Tennis has missed the craft, guile and outspokenness of Martina Hingis since a combination of injuries and the power of her rivals caused her to retire three years ago, aged 22.
But when Hingis announced her comeback yesterday, the crucial sentence was: "I want to gauge whether I can stay healthy and compete against today's top players."
If she is able to achieve those goals, then the sport will rejoice at the return of the youngest world No 1 in history and the second youngest ever Wimbledon singles champion. If, however, Hingis' body is unable to respond to her wishes, a prolonged decline will be painful to watch.
In February, the Slovakian-born Swiss took tentative steps towards a return to the game at the Volvo Women's Open in Pattaya. Deprived children in Thailand benefited from Hingis' participation, but a first-round defeat, 1-6, 6-2, 6-2, to the 73rd-ranked Marlene Weingartner, of Germany, convinced Hingis that she should stick to exhibition matches, coaching clinics, commentating, and riding in minor showjumping events.
Weingartner is not a player to send Maria Sharapova and the Williams sisters running for cover. But, as was the case when Hingis began to be overpowered by her peers, the German showed that though Hingis' spirit was willing, her serve was weak.
Hingis is only one year older than her compatriot Roger Federer, 24, the greatest talent in men's tennis, but her days as a dominant figure in the sport were numbered as soon as Venus and Serena Williams began to hit more of their shots in than out.
Having emerged at a time when the great Steffi Graf was struggling with a chronic back injury, Hingis won five Grand Slam singles titles, failing only at the French Open, where she lost in two finals. She was world No 1 for a total of 209 weeks and won 40 singles titles and 36 in doubles.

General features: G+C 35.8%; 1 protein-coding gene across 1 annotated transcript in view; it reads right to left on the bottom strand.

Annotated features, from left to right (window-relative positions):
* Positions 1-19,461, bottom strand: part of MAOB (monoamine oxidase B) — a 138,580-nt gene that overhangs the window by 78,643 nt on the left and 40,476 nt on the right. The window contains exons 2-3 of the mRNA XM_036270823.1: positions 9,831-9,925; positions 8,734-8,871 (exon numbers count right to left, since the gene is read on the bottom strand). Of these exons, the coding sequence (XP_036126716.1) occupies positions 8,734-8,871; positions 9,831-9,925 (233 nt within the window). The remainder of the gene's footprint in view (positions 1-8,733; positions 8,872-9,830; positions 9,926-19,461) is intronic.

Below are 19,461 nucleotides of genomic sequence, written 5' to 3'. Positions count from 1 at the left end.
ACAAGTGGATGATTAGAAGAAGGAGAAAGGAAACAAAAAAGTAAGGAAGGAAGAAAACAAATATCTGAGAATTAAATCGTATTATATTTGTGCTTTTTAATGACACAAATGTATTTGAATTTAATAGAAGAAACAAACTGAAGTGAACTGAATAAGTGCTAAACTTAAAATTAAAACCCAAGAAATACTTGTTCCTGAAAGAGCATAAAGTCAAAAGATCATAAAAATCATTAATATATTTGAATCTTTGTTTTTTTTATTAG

In 2001, her lawyers began litigation against the Italian sportswear company Sergio Tacchini, claiming their shoes had damaged her feet. She had operations on her ankles, in October 2001 and May 2002, which led to her retirement. Before her appearance in Thailand this year, her last match on the WTA Tour was a second-round defeat, 6-3, 6-1, to Elena Dementieva, of Russia, in Filderstadt, Germany, in October 2002.
Hingis' last Grand Slam title was at the 1999 Australian Open, and she was able to cling on to the No 1 ranking as long as she did only because she was willing to compete in more tournaments than her closest rivals.
The last time I spoke with Hingis, she said she would like to be remembered in tennis "for the finesse and the strategy and all the things that made it look so easy when I was playing." At the moment, that memory remains intact. Having played her first professional tournament aged just 14, Hingis won a total of £10m in official career prize-money and earned millions more from endorsements.
A year ago, she said: "I can start my life off doing the things I want to do, and also being able to pay for them. I'm not like a student having to struggle for the rent."
Yesterday, having had second thoughts, she said that she had never been happy that her career was cut short by injuries and that she missed the challenge of competing at the highest level.
It may be that she will train hard enough to be fit again for the rigours of life on the Tour. The hope is that she does not turn into just another ex-champion struggling to play from memory.